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India's answer to the F-22

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posted on Jul, 11 2004 @ 01:19 AM
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The twin-engined Medium Combat Aircraft (MCA) is a stealthy Gen-5 combat aicraft optimised for strike missions. It will complement LCA and Su-30MKI as India's leading combat planes. If given the go-ahead, it should fly before 2010 and be inducted by 2015.

India is currently developing LCA a light multirole attack plane. The only components common between MCA and LCA will be part of the wing, the Kaveri engine, and some systems and subsystems. MCA will be much heavier (12 ton dry weight).

The LCA has started flying in 2001 and should be inducted around 2008. MCA itself should make its first flight before 2010. It will face direct competition from China's J-12 , which should come out before 2015.

Why India needs the MCA ?
MCA is basically envisioned as a replacement for the British Jaguar and Mirage 2000 the IAF flies, which will be phased out by 2015.


Propulsion
The State owned Gas Turbine Research Establishment [GTRE] was to indigenously develop the Kaveri engine to power the LCA and MCA. But there have been major slippages in all the milestones. GE, SNECMA, and Klimov had all offered to provide the engines for this aircraft.


The Kaveri engines in the MCA will have a slightly higher dry thrust than in the LCA engine. These engines will also have thrust-vectoring nozzles. It is unknown which company will be providing this technology, or whether it will be developed in India itself. A supercruise capability is not being sought. The twin engined aircraft is planned to have a thrust ratio of 7:8:1. The MCA will use India's own radar-absorbent material to reduce radar cross-section.

Kaveri :
Air-mass flow 78 kg/s
By-pass ratio 0.16
Overall pressure ratio 21.5
Turbine entry temperature 1487-1700 K
Maximum dry thrust 52 kN (5302 kg)
Maximum dry SFC 0.78 kg/hr/kg
After burner maximum power thrust 81 kN (8260 kg)
After burner maximum power SFC 2.03 kg/hr/kg
Thrust-to-weight ratio 7.8

Kaveri engine is a two-spool bypass turbofan engine having three stages of transonic low pressure compressor driven by a single-stage low pressure turbine. The core engine consists of six-stage transonic compressor driven by single-stage cooled high pressure turbine. The engine is provided with a compact annular combustor with airblast atomisers. The aerothermodynamic and mechanical designs of engine components have been evolved using many in-house and commercially developed software for solid and fluid mechanics.

Kaveri three-stage transonic fan, designed for good stall margin and bird strike capability, handles an air mass flow of 78 kg/s and develops a pressure Combustion Chamber Liner ratio of 3.4. The six-stage variable capacity transonic compressor of Kaveri develops a pressure ratio of 6.4. The variable schedule of inlet guide vanes and two rows of stator is through FADEC control system to open the stator blades in a predetermined manner. High intensity low UD ratio annular combustor of Kaveri engine incorporates air blast injection of fuel for uniform outlet temperature profile and reduced carbon emission.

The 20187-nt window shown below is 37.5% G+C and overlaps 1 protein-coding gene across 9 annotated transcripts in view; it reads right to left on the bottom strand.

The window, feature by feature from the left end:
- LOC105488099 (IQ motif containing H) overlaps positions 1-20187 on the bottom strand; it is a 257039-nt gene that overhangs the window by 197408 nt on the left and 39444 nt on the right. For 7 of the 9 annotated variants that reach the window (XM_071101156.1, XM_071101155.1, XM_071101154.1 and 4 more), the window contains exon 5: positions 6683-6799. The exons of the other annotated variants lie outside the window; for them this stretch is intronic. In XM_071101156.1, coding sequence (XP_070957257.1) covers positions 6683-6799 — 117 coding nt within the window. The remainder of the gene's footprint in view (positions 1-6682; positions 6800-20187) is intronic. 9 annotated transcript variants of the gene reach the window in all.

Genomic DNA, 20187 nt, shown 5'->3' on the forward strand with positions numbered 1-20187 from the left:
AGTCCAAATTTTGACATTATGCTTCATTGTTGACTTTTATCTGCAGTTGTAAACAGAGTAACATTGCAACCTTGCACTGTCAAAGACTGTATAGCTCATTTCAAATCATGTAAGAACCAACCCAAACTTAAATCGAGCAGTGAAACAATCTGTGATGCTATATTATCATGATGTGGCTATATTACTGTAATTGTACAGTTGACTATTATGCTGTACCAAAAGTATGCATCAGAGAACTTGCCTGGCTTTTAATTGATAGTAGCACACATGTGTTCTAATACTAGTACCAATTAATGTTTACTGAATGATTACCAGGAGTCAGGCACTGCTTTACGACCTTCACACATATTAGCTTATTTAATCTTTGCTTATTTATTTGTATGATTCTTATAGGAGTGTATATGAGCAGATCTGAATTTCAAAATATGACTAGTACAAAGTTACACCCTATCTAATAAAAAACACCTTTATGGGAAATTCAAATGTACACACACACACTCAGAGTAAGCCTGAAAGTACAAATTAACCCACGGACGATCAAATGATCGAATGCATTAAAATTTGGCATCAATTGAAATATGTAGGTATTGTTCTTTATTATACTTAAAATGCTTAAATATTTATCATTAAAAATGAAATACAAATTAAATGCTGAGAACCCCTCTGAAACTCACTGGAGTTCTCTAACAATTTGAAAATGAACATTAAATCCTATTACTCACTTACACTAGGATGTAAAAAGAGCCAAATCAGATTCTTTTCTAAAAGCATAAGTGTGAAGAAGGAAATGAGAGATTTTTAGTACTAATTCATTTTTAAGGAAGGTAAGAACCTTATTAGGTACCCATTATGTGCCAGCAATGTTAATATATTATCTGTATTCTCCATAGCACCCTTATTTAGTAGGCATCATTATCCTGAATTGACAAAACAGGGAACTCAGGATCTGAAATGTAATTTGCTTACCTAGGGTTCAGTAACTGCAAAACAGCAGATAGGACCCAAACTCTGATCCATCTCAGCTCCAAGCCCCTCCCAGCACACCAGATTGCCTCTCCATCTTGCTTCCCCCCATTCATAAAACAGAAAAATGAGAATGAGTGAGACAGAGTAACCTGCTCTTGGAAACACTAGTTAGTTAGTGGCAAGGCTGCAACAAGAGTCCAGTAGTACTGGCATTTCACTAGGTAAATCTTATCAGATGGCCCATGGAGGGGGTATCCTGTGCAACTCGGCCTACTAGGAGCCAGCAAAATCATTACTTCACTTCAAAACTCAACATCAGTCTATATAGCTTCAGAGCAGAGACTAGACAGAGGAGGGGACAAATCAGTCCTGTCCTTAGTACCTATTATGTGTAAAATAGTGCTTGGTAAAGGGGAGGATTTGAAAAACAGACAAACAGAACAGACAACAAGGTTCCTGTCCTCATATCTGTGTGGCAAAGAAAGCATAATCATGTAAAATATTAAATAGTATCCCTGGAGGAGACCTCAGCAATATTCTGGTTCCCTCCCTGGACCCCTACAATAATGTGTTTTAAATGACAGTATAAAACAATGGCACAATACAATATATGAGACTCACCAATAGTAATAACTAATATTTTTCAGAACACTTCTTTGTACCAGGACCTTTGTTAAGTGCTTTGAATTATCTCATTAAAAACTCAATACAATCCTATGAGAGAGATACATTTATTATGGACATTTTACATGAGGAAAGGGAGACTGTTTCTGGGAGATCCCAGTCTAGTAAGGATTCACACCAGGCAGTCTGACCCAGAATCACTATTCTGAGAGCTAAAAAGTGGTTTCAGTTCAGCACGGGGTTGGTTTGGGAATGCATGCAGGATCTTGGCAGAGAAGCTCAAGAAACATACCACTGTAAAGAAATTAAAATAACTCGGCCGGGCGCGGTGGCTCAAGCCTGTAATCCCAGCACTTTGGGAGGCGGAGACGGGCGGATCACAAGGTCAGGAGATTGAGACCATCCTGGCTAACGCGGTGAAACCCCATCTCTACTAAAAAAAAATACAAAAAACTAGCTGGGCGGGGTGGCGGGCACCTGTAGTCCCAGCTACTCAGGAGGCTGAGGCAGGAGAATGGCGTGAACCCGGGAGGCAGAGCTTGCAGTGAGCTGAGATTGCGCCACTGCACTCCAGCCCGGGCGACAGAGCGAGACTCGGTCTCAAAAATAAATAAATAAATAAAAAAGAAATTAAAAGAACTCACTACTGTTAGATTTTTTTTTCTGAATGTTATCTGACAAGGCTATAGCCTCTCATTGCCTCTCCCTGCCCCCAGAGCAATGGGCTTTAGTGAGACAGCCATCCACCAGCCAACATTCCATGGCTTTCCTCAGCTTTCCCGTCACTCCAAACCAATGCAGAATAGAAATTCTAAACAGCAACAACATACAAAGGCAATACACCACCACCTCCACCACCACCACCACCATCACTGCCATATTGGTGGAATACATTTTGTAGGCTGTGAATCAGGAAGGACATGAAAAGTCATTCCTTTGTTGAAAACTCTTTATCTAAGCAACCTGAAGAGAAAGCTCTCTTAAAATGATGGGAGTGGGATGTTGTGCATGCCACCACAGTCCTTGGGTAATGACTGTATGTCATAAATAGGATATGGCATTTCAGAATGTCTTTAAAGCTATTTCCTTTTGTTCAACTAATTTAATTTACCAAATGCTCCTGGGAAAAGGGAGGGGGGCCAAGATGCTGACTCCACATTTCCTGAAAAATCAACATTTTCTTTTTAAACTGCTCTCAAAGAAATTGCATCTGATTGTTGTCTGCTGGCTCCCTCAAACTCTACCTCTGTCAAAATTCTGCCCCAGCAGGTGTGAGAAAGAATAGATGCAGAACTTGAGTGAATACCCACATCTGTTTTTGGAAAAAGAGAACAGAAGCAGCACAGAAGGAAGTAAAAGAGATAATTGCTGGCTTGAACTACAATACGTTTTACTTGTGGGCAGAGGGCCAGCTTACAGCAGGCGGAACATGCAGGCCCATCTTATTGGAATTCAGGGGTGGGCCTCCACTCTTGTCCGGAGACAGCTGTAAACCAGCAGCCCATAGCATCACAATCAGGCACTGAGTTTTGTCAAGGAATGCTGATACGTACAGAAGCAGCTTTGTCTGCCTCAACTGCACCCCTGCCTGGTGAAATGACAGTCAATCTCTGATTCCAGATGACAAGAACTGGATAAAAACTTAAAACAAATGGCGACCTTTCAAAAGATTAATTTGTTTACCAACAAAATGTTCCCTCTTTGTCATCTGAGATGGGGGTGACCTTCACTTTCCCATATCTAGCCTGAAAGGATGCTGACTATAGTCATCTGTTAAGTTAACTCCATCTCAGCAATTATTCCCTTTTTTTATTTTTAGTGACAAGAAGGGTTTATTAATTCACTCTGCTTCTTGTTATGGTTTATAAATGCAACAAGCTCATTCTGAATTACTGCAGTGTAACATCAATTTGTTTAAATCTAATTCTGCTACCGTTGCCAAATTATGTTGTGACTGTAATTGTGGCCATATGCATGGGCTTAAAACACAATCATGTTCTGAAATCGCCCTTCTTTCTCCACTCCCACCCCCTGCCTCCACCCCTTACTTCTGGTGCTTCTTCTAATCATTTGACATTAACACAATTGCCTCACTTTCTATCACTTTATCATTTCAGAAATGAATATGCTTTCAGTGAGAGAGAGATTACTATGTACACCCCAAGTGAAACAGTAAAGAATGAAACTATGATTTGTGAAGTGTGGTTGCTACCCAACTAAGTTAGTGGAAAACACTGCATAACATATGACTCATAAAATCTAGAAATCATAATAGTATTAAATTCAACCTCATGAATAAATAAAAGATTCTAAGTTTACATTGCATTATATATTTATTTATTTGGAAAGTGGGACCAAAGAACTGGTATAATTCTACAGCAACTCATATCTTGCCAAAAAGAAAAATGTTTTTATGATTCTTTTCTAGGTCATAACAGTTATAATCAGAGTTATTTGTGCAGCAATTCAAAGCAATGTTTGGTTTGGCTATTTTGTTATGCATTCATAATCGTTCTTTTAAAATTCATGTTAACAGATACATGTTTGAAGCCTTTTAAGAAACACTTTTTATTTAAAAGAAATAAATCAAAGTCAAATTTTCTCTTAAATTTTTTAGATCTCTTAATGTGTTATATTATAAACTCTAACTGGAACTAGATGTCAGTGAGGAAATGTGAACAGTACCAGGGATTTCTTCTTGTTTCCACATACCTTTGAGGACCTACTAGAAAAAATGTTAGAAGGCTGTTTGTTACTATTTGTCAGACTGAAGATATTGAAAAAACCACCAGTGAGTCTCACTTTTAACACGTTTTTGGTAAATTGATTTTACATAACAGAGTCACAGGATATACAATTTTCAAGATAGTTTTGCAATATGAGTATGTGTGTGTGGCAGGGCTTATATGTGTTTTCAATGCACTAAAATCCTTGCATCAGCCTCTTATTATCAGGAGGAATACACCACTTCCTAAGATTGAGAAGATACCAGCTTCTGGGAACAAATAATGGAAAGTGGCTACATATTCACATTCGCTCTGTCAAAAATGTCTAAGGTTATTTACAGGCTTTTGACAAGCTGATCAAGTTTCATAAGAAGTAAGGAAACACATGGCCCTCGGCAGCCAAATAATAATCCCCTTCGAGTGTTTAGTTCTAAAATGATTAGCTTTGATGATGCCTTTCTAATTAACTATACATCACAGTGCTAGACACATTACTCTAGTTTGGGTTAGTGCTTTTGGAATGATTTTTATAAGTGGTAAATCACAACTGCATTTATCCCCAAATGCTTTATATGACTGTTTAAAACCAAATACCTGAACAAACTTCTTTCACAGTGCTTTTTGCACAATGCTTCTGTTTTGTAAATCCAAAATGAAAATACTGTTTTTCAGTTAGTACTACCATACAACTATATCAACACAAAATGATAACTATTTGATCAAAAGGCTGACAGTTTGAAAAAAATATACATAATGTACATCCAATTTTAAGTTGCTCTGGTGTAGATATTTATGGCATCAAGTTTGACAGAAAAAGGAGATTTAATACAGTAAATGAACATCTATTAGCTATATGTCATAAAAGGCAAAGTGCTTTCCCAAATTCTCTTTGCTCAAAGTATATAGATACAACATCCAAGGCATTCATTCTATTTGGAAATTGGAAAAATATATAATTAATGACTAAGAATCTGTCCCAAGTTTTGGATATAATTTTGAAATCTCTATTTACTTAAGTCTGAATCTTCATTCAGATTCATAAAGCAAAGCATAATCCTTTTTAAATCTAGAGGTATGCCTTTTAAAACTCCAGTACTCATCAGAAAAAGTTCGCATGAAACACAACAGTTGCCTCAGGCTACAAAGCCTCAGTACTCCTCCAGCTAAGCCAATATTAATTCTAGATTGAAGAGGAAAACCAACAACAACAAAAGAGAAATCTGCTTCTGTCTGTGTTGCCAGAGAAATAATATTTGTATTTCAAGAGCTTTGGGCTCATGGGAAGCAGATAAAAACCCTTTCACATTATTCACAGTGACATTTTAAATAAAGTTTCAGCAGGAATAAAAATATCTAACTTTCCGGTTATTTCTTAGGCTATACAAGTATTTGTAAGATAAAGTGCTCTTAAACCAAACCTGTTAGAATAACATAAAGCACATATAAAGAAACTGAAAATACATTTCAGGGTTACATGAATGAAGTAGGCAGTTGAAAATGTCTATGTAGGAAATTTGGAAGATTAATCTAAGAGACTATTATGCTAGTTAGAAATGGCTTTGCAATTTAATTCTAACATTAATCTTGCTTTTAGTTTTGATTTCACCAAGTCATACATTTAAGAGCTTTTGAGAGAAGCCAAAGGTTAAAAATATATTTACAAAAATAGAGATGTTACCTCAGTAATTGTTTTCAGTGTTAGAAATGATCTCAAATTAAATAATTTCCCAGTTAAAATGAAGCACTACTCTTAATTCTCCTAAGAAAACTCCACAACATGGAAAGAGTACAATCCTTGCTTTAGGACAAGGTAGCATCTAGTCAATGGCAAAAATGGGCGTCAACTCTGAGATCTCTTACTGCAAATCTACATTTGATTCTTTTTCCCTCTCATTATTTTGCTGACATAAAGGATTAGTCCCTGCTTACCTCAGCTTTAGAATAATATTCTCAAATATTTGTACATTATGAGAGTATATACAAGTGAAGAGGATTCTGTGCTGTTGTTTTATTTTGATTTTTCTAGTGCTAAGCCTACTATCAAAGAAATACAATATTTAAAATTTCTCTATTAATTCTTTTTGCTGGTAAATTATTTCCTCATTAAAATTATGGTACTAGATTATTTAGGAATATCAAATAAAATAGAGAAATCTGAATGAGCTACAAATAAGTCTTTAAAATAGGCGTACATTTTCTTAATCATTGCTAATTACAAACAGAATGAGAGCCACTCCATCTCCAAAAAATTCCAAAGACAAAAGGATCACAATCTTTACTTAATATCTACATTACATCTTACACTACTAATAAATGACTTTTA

Kaveri high pressure turbine is provided with an efficient cooling design incorporating augmented convection-cum-film cooling for the vanes and combination cooling for the rotor blade to handle up to 1700 K turbine entry temperature. Kabini engine comprising high pressure compressor, combustor and high pressure turbine has undergone high altitude test at facilities abroad successfully demonstrating the flat rating concept of Kaveri engine assembly and in particular the combustor high altitude ignition and stability performances.

Kaveri engine has been specifically designed for Indian environment. The engine is a variable cycle-flat-rated engine in which the thrust drop due to high ambient, forward speed is well compensated by the increased turbine entry temperature at the spool Kabini altitude test speed. This concept has been already demonstrated with high temperature and pressure condition in DRDO's High Mach Facility. Kaveri engine is controlled by Kaveri full authority digital control unit [KADECU), which has been developed and successfully demonstrated at DRDO's test bed.

Stealth
Stealthiness will be a priority and hence the MCA will have two small, outward-canted fins and the external fuel tanks will be mounted above the wings. Absence of a vertical fin improves stealth. However, not all weapons will be internal and hence will compromize the stealth.

If all progresses according to plan, MCA will become first military fighter that has no tail - at all. USA is the only country to have seriously pursued such aircraft. It experimented with tail-less design in X-36. F-16X concept is another tail-less concept.

Tail-less design has been seen in Flying Wings, but these represent a separate class of aeroplanes. To realize the MCA, India will have to develop cutting edge technology. US help in this area is obviously expected.




posted on Jul, 11 2004 @ 01:20 AM
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posted on Jul, 11 2004 @ 01:28 AM
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Kaveri engine





posted on Jul, 11 2004 @ 01:32 AM
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What a great plan, answer a competing platfor almost 15 years after its creation.

Absolutely brilliant.


By the time this thing is operational the US will already be working on a new platform.

Sorry but your a day late and a dollar short.



posted on Jul, 11 2004 @ 01:37 AM
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Not a day late but 10 years late i guess

The MCA may not be able to beat a raptor but it is only a step in that direction



posted on Jul, 11 2004 @ 01:51 AM
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This thing wont even match up with the raptor and when it comes in service in 2015 well lets just say the US will be in space by then its a good start for the Indians but to call this thread "India's answer to the F-22" is a bit of an overstatement.


[edit on 11-7-2004 by WestPoint23]



posted on Jul, 11 2004 @ 01:53 AM
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I kinda agree but i cant change the name of the topic now
Kindly do bear with it



posted on Jul, 30 2004 @ 09:48 PM
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Sure it is true that they will be that step bhind in development.